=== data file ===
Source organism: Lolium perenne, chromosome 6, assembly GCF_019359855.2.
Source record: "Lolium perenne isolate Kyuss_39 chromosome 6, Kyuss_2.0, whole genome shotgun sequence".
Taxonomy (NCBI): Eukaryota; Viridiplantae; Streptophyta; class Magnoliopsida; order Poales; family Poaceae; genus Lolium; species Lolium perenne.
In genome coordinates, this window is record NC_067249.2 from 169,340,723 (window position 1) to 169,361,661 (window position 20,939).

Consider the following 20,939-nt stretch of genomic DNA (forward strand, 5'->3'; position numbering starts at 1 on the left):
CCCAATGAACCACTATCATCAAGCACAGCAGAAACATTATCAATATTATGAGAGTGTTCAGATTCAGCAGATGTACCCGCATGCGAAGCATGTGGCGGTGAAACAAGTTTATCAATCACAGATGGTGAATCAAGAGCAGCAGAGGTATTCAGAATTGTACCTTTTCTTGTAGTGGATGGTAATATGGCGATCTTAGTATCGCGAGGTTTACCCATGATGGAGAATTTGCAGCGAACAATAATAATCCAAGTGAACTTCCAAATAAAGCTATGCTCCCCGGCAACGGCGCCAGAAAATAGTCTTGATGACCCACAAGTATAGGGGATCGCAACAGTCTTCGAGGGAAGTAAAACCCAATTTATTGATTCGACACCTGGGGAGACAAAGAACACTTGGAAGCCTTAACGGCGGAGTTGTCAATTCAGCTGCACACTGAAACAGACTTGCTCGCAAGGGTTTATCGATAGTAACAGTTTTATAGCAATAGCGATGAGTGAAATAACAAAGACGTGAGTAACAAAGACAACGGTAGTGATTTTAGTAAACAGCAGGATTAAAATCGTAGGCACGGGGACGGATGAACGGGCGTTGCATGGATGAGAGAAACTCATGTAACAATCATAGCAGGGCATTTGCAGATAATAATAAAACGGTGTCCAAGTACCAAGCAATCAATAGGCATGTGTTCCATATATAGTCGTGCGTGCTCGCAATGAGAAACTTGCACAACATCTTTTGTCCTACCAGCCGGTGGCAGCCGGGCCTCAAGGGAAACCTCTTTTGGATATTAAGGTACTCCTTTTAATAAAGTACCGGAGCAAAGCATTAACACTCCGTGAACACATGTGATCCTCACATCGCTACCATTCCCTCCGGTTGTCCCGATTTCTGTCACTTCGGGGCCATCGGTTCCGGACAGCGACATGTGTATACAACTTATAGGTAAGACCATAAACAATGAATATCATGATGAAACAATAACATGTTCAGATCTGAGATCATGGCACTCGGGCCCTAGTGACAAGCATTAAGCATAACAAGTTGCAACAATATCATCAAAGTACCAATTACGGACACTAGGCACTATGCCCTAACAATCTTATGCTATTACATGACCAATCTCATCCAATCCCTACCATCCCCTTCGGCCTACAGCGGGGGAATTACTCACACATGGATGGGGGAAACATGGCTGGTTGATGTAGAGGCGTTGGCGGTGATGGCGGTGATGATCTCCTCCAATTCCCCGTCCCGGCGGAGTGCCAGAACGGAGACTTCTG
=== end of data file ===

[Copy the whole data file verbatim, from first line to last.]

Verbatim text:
Source organism: Lolium perenne, chromosome 6, assembly GCF_019359855.2.
Source record: "Lolium perenne isolate Kyuss_39 chromosome 6, Kyuss_2.0, whole genome shotgun sequence".
Taxonomy (NCBI): Eukaryota; Viridiplantae; Streptophyta; class Magnoliopsida; order Poales; family Poaceae; genus Lolium; species Lolium perenne.
In genome coordinates, this window is record NC_067249.2 from 169,340,723 (window position 1) to 169,361,661 (window position 20,939).

Consider the following 20,939-nt stretch of genomic DNA (forward strand, 5'->3'; position numbering starts at 1 on the left):
CCCAATGAACCACTATCATCAAGCACAGCAGAAACATTATCAATATTATGAGAGTGTTCAGATTCAGCAGATGTACCCGCATGCGAAGCATGTGGCGGTGAAACAAGTTTATCAATCACAGATGGTGAATCAAGAGCAGCAGAGGTATTCAGAATTGTACCTTTTCTTGTAGTGGATGGTAATATGGCGATCTTAGTATCGCGAGGTTTACCCATGATGGAGAATTTGCAGCGAACAATAATAATCCAAGTGAACTTCCAAATAAAGCTATGCTCCCCGGCAACGGCGCCAGAAAATAGTCTTGATGACCCACAAGTATAGGGGATCGCAACAGTCTTCGAGGGAAGTAAAACCCAATTTATTGATTCGACACCTGGGGAGACAAAGAACACTTGGAAGCCTTAACGGCGGAGTTGTCAATTCAGCTGCACACTGAAACAGACTTGCTCGCAAGGGTTTATCGATAGTAACAGTTTTATAGCAATAGCGATGAGTGAAATAACAAAGACGTGAGTAACAAAGACAACGGTAGTGATTTTAGTAAACAGCAGGATTAAAATCGTAGGCACGGGGACGGATGAACGGGCGTTGCATGGATGAGAGAAACTCATGTAACAATCATAGCAGGGCATTTGCAGATAATAATAAAACGGTGTCCAAGTACCAAGCAATCAATAGGCATGTGTTCCATATATAGTCGTGCGTGCTCGCAATGAGAAACTTGCACAACATCTTTTGTCCTACCAGCCGGTGGCAGCCGGGCCTCAAGGGAAACCTCTTTTGGATATTAAGGTACTCCTTTTAATAAAGTACCGGAGCAAAGCATTAACACTCCGTGAACACATGTGATCCTCACATCGCTACCATTCCCTCCGGTTGTCCCGATTTCTGTCACTTCGGGGCCATCGGTTCCGGACAGCGACATGTGTATACAACTTATAGGTAAGACCATAAACAATGAATATCATGATGAAACAATAACATGTTCAGATCTGAGATCATGGCACTCGGGCCCTAGTGACAAGCATTAAGCATAACAAGTTGCAACAATATCATCAAAGTACCAATTACGGACACTAGGCACTATGCCCTAACAATCTTATGCTATTACATGACCAATCTCATCCAATCCCTACCATCCCCTTCGGCCTACAGCGGGGGAATTACTCACACATGGATGGGGGAAACATGGCTGGTTGATGTAGAGGCGTTGGCGGTGATGGCGGTGATGATCTCCTCCAATTCCCCGTCCCGGCGGAGTGCCAGAACGGAGACTTCTG